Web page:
This container lets you call arbitrary methods on arbitrary subplots all at once, which can be useful when you want to style your subplots identically (e.g.
subplot_grid class also
unifies the behavior of the three possible
matplotlib.pyplot.subplots return values:
subplot_gridpermits 2d indexing, e.g.
subplotscan generate figures with arbitrarily complex subplot geometry, this 2d indexing is useful only when the arrangement happens to be a clean 2d matrix.
subplot_gridalso permits 1d indexing, e.g.
axs, since it is a
listsubclass. The default order can be switched from row-major to column-major by passing
When it is singleton,
subplot_gridbehaves like a scalar. So when you make a single axes with
f, axs = plot.subplots(),
axs.method(...)is equivalent to
See Subplot grids for details.
New and improved plotting methods¶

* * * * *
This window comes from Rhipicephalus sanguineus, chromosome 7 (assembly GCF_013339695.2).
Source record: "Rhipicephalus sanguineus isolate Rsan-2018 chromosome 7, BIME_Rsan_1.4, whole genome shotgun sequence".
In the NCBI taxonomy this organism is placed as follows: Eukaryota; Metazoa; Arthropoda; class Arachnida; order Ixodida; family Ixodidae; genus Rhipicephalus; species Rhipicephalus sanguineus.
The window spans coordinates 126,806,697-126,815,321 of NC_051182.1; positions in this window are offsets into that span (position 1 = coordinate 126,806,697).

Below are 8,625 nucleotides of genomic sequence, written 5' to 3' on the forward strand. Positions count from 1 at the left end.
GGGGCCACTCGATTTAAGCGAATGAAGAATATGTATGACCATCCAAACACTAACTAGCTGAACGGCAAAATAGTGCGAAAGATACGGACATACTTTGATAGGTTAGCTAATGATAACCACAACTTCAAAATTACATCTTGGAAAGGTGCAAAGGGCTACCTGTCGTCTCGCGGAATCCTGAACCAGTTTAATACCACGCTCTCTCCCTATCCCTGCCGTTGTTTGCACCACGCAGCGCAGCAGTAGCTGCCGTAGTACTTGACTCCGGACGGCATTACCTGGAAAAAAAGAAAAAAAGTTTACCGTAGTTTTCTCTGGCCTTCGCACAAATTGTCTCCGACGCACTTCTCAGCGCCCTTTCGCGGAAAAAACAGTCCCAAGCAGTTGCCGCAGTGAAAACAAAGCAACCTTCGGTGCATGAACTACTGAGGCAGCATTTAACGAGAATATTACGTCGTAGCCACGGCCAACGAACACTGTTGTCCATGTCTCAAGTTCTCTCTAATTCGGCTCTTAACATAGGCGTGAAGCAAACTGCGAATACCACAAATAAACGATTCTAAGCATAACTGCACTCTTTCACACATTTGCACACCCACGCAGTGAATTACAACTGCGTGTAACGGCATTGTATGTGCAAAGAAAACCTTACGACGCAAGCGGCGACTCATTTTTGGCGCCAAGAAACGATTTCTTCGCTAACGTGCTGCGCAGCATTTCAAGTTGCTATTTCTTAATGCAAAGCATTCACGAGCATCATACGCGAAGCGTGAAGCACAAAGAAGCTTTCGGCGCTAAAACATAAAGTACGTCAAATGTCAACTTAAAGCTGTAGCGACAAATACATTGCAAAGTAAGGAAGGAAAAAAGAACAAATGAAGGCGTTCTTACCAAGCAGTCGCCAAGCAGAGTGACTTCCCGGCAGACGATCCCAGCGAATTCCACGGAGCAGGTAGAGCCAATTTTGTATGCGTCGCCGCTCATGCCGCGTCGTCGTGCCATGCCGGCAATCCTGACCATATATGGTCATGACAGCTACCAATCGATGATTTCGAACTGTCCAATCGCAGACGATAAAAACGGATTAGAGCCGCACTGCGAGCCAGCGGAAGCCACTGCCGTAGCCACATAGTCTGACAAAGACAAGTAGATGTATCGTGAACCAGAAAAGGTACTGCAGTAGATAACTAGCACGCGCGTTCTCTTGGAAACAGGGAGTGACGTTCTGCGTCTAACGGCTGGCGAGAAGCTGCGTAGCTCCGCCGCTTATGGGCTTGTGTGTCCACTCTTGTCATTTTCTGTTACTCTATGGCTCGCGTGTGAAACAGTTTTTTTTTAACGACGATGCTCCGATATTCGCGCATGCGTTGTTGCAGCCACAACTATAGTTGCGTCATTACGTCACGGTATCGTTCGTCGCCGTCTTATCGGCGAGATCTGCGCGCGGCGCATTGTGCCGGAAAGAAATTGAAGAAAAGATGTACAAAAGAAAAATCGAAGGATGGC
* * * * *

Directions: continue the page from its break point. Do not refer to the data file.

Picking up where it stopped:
Certain plotting tasks are quite difficult to accomplish
with the default matplotlib API. The
packages offer improvements, but it would be nice
to have this functionality build right into matplotlib.
There is also room for improvement of the native matplotlib plotting methods
that none of these packages address.
ProPlot adds various
Axes plotting methods
along with several brand new features designed to
make your life easier.
fill_betweenx. These methods now accept 2D arrays and stack or overlay successive columns, and a
negposkeyword argument that can be used to assign separate colors for negative and positive data.